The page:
The Conservatives and the NDP demand more action from the Liberals to reduce the cost of living

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OTTAWA — The federal Conservatives and New Democrats both urged the government on Tuesday to do more to address Canada’s cost of living crisis, though parties have diverged on what they want to see from the Liberals.

Interim Conservative Leader Candice Bergen has accused Prime Minister Justin Trudeau of being “vindictive” in his fierce opposition to his party’s proposals on inflation, saying that by trying to punish his party politically, he is punishing by Canadians do.

Bergen referenced the Conservatives’ proposal this winter to offer tax relief by lifting the GST on fuel and to suspend the carbon tax in April.

“Both times it was clear (Trudeau) was telling us no because of politics, because we asked him, because it was our idea,” she said.

The party introduced what Bergen calls an “omnibus motion” in the House of Commons, which urges the Trudeau government to temporarily suspend the GST on gasoline and diesel, suspend the carbon tax and remove all restrictions federal related to COVID-19.

NDP Leader Jagmeet Singh, meanwhile, said there should be stronger measures against companies profiting from the crisis and that excess profits should be redistributed to Canadians in need.

When the cost of living rises, it hurts workers and families, while it benefits those at the top who make more profits, Singh said.

“Most ordinary working families, we want to give them money directly between $500 and $1,000 per family. This will go directly to families in need, to workers, to ordinary families. They need help now,” he said.

Innovation Minister Francois-Philippe Champagne said inflation was happening around the world, largely because of the war in Ukraine which was increasing the cost of fuel and food, and that his government was taking action, including making child care more affordable.

Last month, Trudeau said the GST rebate and the Canada Child Benefit are already indexed to increase each year based on the annual rate of inflation.

Environment Minister Steven Guilbeault said 70% of the increase in prices at the pump is related to what is happening internationally, particularly with crude oil.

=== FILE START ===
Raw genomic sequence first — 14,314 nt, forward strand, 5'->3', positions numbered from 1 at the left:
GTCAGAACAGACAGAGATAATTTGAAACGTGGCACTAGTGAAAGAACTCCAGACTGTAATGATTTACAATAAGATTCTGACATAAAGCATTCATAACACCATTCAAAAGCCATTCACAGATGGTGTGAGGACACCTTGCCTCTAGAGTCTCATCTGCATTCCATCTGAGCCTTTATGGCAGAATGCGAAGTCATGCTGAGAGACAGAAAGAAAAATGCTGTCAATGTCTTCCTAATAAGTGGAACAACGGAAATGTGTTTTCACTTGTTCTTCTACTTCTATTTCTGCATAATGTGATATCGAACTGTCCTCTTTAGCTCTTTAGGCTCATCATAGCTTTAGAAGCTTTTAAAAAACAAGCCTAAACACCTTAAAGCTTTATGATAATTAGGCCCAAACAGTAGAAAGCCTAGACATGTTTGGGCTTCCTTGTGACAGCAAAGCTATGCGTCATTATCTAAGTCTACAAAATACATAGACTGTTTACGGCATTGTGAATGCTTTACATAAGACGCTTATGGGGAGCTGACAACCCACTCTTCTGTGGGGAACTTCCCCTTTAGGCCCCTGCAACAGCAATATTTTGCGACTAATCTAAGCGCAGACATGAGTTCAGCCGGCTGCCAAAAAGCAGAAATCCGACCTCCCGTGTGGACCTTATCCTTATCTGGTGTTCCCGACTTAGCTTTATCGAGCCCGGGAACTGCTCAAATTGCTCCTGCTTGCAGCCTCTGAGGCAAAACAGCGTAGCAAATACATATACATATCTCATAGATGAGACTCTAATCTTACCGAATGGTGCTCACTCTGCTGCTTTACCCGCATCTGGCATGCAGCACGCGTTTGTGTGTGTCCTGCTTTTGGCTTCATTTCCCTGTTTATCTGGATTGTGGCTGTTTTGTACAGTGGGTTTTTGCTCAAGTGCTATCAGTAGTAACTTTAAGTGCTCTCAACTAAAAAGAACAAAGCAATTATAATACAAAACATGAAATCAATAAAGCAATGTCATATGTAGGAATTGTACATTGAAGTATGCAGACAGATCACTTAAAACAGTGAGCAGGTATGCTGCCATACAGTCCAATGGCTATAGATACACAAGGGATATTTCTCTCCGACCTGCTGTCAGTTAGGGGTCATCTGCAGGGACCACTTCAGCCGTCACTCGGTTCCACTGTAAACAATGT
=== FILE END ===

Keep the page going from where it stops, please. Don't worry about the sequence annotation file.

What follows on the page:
A quarter of the increase comes from taxes, particularly provincial taxes, Guilbeault said, while the price of pollution accounts for 5% of the increase in fuel prices.

Guilbeault also argued that most Canadians get more money back in their pockets from rebates than what the carbon price is costing them.

Asked about the Liberal government’s proposed solutions to affordability issues, including the national child care plan and the child benefit, Bergen said the answer wasn’t good enough.

“People are paying more, in some provinces, $2 a liter for gas. People can’t afford groceries, they can’t afford rent, let alone a mortgage to buy a house. It’s not enough because it doesn’t work,” she said.

“The best way to relieve Canadians is to cut taxes, not promise them a check might come in the mail, and you’d have to settle for an extra $100 every four months.” It doesn’t work,” Bergen said.

Singh also touched on the timing and extent of the Liberals’ response.

“People can’t afford to wait. Tell that to a family who is hungry right now because they can’t afford to buy groceries. They can’t afford to wait. I can’t do it,” he said.

About 12 million people receive the GST rebate and 6.4 million Canadian children are eligible for the child benefit.

Government House Leader Mark Holland has said the Tories are the stonewallers, accusing the Official Opposition of not wanting to block the work of the Commons and behaving as if they had a majority.

Unlike when the Liberals work with the Bloc Québécois and the NDP to bring forward bills and there’s a “win-win,” the Conservatives aren’t offering anything, Holland said.

“I’m here in a minority government, I’m ready to work with anyone,” he said, adding that the Liberals have been able to work with the Conservatives in the past, including on the bill to Ban conversion therapy.

This report from The Canadian Press was first published on June 7, 2022.

This story was produced with the financial assistance of Meta and the Canadian Press News Fellowship.

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